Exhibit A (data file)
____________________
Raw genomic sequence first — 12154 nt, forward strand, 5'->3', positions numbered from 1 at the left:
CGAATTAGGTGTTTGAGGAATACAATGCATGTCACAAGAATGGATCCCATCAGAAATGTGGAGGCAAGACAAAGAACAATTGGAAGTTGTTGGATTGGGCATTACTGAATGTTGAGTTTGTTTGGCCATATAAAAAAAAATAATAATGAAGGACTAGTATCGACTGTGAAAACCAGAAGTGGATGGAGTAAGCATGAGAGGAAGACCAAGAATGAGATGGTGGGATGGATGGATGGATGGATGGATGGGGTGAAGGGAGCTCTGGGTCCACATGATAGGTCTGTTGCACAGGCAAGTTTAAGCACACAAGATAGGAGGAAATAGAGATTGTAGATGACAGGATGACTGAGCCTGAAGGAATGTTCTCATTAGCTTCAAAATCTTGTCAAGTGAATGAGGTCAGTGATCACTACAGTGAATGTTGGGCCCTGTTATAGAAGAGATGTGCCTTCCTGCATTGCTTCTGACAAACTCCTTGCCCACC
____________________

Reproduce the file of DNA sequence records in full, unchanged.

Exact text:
Raw genomic sequence first — 12154 nt, forward strand, 5'->3', positions numbered from 1 at the left:
CGAATTAGGTGTTTGAGGAATACAATGCATGTCACAAGAATGGATCCCATCAGAAATGTGGAGGCAAGACAAAGAACAATTGGAAGTTGTTGGATTGGGCATTACTGAATGTTGAGTTTGTTTGGCCATATAAAAAAAAATAATAATGAAGGACTAGTATCGACTGTGAAAACCAGAAGTGGATGGAGTAAGCATGAGAGGAAGACCAAGAATGAGATGGTGGGATGGATGGATGGATGGATGGATGGGGTGAAGGGAGCTCTGGGTCCACATGATAGGTCTGTTGCACAGGCAAGTTTAAGCACACAAGATAGGAGGAAATAGAGATTGTAGATGACAGGATGACTGAGCCTGAAGGAATGTTCTCATTAGCTTCAAAATCTTGTCAAGTGAATGAGGTCAGTGATCACTACAGTGAATGTTGGGCCCTGTTATAGAAGAGATGTGCCTTCCTGCATTGCTTCTGACAAACTCCTTGCCCACC